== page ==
Camp Bastion is being built in Helmand, the most dangerous part of this highly dangerous country. It is from this desolate spot that British operations against a resurgent Taliban and al-Qa'ida will be run.
"Please don't call it our Dien Bien Phu", said a senior officer, referring to the siege of French forces that brought their occupation of Vietnam to an end in 1954. But if the isolated British base in the heart of hostile country does turn into the same sort of debacle, it won't be because the British, unlike the French, made the mistake of underestimating their enemy.
When the Afghan war began Tony Blair said: "This time we will not walk away", as the West had done when it used and then abandoned Afghanistan following the conflict with the Russians.
Critics say that is precisely what he did by following President George Bush in shifting the focus of the "war on terror" from Afghanistan to overthrowing Saddam Hussein.
Now, five years later, the Taliban and their Islamist allies are back with a vengeance, carrying out suicide and roadside bombings, murdering aid workers, burning schools and beheading teachers for offering education to girls.
Just over a week ago US and Afghan government forces fought a pitched battle with more than 200 Muslim militants in Helmand and a squadron of RAF Harriers based at Kandahar have been in regular action against targets across southern Afghanistan.
"Man for man, the Americans consider this is now a more dangerous operation than Iraq - and obviously we are aware of the risks involved," said Lieutenant-Colonel Simon Winkworth, of the Royal Engineers. "We have taken all the measures necessary and we have our own way of doing things."
Camp Bastion will house 2,300 of the 5,700-strong British expeditionary force, including Royal Marines and paratroopers. It is adjacent to a camp, Sharabak, being built by the Americans for the Afghan army.
The aim of the joint force is to counter the flood of insurgents crossing the border from Pakistan - with the complicity, the Afghan government says, of elements within the Pakistani intelligence service - and drug lords who control 25 per cent of the opium crop in the country with the largest production of the narcotic in the world.
The British base is already a target. Afghan employees of foreign contractors working there are regularly abducted for ransom. So far this is being done by criminal gangs, but the Taliban have vowed to strike at the British presence and there is little doubt that there is extensive collusion between Islamist groups and gunmen in the area.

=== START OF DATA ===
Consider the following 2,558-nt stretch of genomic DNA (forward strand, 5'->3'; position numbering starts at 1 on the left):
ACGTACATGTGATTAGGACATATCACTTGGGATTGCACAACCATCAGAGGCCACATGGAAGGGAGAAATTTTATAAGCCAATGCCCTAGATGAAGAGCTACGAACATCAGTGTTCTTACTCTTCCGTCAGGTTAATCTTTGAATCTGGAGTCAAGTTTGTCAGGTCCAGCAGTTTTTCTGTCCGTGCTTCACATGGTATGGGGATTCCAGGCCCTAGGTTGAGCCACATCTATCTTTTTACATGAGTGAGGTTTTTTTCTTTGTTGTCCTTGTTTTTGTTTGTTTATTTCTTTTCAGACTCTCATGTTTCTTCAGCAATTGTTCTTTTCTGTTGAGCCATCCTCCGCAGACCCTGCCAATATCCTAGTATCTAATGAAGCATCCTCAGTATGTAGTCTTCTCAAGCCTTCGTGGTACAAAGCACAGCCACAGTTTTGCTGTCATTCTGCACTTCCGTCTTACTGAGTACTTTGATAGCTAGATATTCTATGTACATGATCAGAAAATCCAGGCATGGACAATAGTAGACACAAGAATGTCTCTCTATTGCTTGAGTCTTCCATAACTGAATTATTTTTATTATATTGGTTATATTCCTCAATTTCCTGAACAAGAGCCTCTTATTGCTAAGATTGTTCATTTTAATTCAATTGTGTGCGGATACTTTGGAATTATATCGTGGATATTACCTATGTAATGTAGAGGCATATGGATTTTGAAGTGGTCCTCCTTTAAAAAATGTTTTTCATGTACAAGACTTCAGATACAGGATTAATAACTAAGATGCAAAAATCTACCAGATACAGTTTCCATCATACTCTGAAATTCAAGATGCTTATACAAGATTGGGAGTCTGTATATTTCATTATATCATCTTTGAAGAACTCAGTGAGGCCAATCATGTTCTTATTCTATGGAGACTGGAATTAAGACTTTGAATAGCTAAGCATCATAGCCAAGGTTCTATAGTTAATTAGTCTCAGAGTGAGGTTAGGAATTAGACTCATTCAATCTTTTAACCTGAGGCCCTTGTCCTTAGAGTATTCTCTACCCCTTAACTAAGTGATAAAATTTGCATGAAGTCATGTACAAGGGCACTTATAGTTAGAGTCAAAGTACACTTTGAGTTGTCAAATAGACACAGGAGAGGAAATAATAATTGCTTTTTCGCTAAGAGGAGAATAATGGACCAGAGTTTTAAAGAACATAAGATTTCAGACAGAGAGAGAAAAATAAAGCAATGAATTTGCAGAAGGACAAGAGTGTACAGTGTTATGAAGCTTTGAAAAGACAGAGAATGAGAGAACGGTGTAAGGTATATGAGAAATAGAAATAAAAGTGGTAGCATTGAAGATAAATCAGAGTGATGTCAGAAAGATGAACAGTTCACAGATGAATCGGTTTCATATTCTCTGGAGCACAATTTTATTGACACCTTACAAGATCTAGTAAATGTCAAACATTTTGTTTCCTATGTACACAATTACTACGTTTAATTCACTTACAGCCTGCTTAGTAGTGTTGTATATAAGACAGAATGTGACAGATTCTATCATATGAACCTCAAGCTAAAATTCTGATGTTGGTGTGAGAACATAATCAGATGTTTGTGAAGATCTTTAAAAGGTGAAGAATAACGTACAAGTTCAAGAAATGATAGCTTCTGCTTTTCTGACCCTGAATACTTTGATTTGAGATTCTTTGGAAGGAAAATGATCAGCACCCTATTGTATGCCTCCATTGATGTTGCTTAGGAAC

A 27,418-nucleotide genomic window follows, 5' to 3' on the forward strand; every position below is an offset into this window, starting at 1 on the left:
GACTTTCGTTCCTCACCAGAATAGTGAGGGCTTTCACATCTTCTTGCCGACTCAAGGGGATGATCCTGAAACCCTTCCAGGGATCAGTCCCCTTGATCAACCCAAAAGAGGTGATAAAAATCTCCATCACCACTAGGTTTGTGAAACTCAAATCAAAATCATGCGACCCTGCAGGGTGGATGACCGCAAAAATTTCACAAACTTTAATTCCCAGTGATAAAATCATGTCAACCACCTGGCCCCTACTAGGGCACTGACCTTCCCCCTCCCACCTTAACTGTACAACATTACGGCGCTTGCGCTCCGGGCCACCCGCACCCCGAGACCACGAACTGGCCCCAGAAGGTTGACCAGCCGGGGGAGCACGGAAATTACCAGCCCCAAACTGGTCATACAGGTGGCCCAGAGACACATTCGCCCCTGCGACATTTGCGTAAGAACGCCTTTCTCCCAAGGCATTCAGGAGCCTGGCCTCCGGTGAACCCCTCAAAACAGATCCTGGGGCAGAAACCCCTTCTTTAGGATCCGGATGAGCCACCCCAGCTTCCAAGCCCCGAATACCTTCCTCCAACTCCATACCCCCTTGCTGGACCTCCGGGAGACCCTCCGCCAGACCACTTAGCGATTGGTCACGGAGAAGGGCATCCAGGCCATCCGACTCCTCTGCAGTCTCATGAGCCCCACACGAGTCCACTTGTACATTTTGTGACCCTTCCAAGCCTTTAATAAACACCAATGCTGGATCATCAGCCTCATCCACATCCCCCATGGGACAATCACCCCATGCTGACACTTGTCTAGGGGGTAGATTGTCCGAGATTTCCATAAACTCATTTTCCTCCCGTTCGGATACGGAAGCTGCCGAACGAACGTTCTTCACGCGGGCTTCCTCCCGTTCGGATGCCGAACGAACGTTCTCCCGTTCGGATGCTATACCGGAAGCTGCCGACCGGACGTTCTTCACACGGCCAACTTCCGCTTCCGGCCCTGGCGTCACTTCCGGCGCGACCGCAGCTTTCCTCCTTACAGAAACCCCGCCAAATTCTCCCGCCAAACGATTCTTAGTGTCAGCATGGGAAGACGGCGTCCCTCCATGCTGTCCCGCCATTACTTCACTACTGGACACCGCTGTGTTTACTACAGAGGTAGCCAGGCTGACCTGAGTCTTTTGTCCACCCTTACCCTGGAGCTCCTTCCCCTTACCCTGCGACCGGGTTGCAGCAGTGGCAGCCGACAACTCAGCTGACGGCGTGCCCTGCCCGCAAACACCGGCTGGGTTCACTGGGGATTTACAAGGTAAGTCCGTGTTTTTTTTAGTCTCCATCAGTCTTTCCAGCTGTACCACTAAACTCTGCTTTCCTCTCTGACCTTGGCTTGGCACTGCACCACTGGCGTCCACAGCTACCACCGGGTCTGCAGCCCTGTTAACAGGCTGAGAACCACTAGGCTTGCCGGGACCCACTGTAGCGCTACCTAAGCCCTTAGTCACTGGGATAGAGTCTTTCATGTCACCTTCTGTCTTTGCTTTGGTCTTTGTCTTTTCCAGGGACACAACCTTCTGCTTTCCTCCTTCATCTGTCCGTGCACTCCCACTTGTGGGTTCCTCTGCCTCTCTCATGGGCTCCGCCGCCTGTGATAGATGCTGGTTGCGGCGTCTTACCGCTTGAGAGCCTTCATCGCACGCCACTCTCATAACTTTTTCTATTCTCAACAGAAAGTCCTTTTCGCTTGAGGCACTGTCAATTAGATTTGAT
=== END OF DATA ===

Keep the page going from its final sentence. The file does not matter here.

The US forces have concentrated on war fighting and made little attempt to establish contact with the locals. The British commanders are determined to do things differently and one of the first patrols in Lashkar Gar was on foot with soldiers wearing berets instead of helmets and chatting to shoppers and groups of children who had just finished school.
"We like the British because they have lots of guns," said Lal Mohammed, a 28-year-old mechanic, before hastily adding: "It will help them fight the bad men. It is also good that they are talking to us, there are a lot of people who say they are fighting for us, but they never listen to us."
The Americans? "We see them driving by sometimes, that is all."
Minutes later a US convoy roared through, mirror sunglass-wearing gunners sitting atop Humvees, scattering Afghan civilians and British troops in their path.
Ishmail Ali, a shopkeeper, said: "No country likes having foreign forces. When the war ended we expected to see a lot of improvements from America and Britain but that did not happen. But we do not want to see the Taliban either and if the British protect us then that would be good. There is a lot of trouble around here now, people are having their throats cut. They have destroyed schools, our girls are becoming scared to go back to their lessons."
More than 165 schools have been destroyed since the insurgent offensive began. Arzo Janmohammed, 12, goes to the local school and wants to be a doctor. A significant proportion of doctors and lawyers were women under the communist regime. "I like my lessons and I want to continue," she said. "But my mother and father do not know what to do."Reuse content